Following on the heels of criticism from UW faculty and the Badger Herald editorial board, another columnist in yesterday's Badger Herald slams the University of Wisconsin's (UW) Board of Regents for passing the proposed policy revisions to the student misconduct code. Columnist Alex Gallagher reiterates the Herald's complaint that the Board of Regents greatly expanded the power of UW administrations over the lives of their students:
[T]he UW System Board of Regents granted an even greater arsenal of disciplinary actions for non-academic student misconduct. Through vague language and limitless jurisdiction, UW has just claimed the authority to punish you for a vast assortment of non-academic infringements.
Where previous university policy governing nonacademic misconduct was only concerned with violence, theft, and other serious crimes, current policy now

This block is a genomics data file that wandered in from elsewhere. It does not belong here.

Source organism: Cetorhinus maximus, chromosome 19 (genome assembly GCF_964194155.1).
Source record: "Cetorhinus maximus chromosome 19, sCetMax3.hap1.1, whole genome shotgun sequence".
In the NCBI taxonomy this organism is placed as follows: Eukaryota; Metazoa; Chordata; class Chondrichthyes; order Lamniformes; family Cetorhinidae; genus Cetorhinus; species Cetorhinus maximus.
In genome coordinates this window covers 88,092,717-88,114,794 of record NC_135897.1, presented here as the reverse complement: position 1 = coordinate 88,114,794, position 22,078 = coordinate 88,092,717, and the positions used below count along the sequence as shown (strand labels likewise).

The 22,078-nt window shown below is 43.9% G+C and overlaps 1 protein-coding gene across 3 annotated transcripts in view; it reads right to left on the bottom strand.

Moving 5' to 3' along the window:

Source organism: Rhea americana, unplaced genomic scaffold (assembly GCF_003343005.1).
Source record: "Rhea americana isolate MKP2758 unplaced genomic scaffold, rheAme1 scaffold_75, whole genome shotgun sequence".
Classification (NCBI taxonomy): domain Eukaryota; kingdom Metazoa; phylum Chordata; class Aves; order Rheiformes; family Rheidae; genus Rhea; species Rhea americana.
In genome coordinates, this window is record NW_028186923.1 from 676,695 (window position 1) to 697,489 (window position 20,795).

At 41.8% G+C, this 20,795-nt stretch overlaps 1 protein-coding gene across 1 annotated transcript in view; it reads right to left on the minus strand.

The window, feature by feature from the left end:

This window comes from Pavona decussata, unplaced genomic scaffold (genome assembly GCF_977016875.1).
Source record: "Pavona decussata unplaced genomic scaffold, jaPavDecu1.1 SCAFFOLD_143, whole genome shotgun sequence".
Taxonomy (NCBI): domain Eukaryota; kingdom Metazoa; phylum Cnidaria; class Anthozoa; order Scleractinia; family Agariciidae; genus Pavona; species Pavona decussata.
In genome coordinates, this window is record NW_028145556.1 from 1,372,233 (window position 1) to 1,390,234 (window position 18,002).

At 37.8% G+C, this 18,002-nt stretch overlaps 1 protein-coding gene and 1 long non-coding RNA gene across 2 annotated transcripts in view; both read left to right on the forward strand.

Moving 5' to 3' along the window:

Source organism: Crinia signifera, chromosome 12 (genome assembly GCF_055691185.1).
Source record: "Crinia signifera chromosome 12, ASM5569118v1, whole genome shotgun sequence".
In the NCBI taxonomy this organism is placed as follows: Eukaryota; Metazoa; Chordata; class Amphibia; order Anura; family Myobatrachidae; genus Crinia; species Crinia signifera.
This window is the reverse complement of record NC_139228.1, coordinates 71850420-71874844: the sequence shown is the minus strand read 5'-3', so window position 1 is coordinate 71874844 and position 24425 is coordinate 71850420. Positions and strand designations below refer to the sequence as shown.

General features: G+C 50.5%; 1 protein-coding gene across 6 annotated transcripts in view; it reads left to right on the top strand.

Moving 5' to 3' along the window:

extends to conduct which 'adversely affects substantial university interests.' The new language does not preclude the university from being substantially interested in a whole variety of student activities.
Gallagher points out that the result of this change is an expansion of "the occasions when the university can act in loco parentis over an almost exclusively adult student population." FIRE has made the point many times that universities should not treat their students, the vast majority of whom are adults, like children. As adults at a public university, they must be accorded the due process protections and freedoms promised by the Constitution.